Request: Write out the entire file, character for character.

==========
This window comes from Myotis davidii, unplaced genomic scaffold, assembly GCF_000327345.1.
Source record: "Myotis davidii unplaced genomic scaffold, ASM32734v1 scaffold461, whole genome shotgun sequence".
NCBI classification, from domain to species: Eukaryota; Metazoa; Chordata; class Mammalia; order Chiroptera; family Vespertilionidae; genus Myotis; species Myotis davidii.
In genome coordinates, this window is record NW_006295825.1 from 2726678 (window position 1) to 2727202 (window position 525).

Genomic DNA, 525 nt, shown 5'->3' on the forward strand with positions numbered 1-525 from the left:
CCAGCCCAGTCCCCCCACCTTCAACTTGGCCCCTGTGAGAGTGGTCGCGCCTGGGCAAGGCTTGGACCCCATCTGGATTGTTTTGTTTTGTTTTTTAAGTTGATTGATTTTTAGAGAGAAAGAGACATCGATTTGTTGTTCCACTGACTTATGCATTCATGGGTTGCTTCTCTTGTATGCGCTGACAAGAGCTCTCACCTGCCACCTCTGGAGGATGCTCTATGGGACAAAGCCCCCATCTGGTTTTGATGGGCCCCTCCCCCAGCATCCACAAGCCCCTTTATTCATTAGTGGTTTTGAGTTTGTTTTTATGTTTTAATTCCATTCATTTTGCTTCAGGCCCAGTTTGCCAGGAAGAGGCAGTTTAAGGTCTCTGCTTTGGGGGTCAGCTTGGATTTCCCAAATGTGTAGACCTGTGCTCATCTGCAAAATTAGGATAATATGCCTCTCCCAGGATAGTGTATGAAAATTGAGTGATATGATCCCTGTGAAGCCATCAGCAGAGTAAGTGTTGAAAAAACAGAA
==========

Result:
This window comes from Myotis davidii, unplaced genomic scaffold, assembly GCF_000327345.1.
Source record: "Myotis davidii unplaced genomic scaffold, ASM32734v1 scaffold461, whole genome shotgun sequence".
NCBI classification, from domain to species: Eukaryota; Metazoa; Chordata; class Mammalia; order Chiroptera; family Vespertilionidae; genus Myotis; species Myotis davidii.
In genome coordinates, this window is record NW_006295825.1 from 2726678 (window position 1) to 2727202 (window position 525).

Genomic DNA, 525 nt, shown 5'->3' on the forward strand with positions numbered 1-525 from the left:
CCAGCCCAGTCCCCCCACCTTCAACTTGGCCCCTGTGAGAGTGGTCGCGCCTGGGCAAGGCTTGGACCCCATCTGGATTGTTTTGTTTTGTTTTTTAAGTTGATTGATTTTTAGAGAGAAAGAGACATCGATTTGTTGTTCCACTGACTTATGCATTCATGGGTTGCTTCTCTTGTATGCGCTGACAAGAGCTCTCACCTGCCACCTCTGGAGGATGCTCTATGGGACAAAGCCCCCATCTGGTTTTGATGGGCCCCTCCCCCAGCATCCACAAGCCCCTTTATTCATTAGTGGTTTTGAGTTTGTTTTTATGTTTTAATTCCATTCATTTTGCTTCAGGCCCAGTTTGCCAGGAAGAGGCAGTTTAAGGTCTCTGCTTTGGGGGTCAGCTTGGATTTCCCAAATGTGTAGACCTGTGCTCATCTGCAAAATTAGGATAATATGCCTCTCCCAGGATAGTGTATGAAAATTGAGTGATATGATCCCTGTGAAGCCATCAGCAGAGTAAGTGTTGAAAAAACAGAA